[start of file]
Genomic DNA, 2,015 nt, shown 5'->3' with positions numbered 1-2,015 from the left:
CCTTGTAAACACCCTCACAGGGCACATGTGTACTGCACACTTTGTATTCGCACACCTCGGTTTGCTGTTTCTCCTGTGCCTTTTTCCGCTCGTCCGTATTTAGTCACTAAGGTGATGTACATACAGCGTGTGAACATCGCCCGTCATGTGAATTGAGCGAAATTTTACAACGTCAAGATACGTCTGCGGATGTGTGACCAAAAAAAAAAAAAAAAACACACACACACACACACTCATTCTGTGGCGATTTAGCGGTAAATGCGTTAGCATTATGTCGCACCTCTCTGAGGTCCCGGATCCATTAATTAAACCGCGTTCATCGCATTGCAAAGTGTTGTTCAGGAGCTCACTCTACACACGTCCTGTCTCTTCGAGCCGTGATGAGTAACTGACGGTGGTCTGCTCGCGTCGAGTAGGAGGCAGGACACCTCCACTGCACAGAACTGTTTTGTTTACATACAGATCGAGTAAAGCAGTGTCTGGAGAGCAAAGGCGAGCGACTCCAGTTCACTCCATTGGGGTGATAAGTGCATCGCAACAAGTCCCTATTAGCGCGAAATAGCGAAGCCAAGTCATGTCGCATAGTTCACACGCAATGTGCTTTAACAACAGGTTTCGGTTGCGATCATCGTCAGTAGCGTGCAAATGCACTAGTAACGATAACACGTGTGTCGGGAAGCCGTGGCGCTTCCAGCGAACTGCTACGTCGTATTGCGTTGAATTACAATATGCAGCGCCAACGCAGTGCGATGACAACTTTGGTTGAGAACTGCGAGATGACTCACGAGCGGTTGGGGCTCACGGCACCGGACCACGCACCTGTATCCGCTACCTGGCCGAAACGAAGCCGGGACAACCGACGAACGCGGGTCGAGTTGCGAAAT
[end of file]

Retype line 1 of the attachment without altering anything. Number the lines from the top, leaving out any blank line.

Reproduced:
Genomic DNA, 2,015 nt, shown 5'->3' with positions numbered 1-2,015 from the left: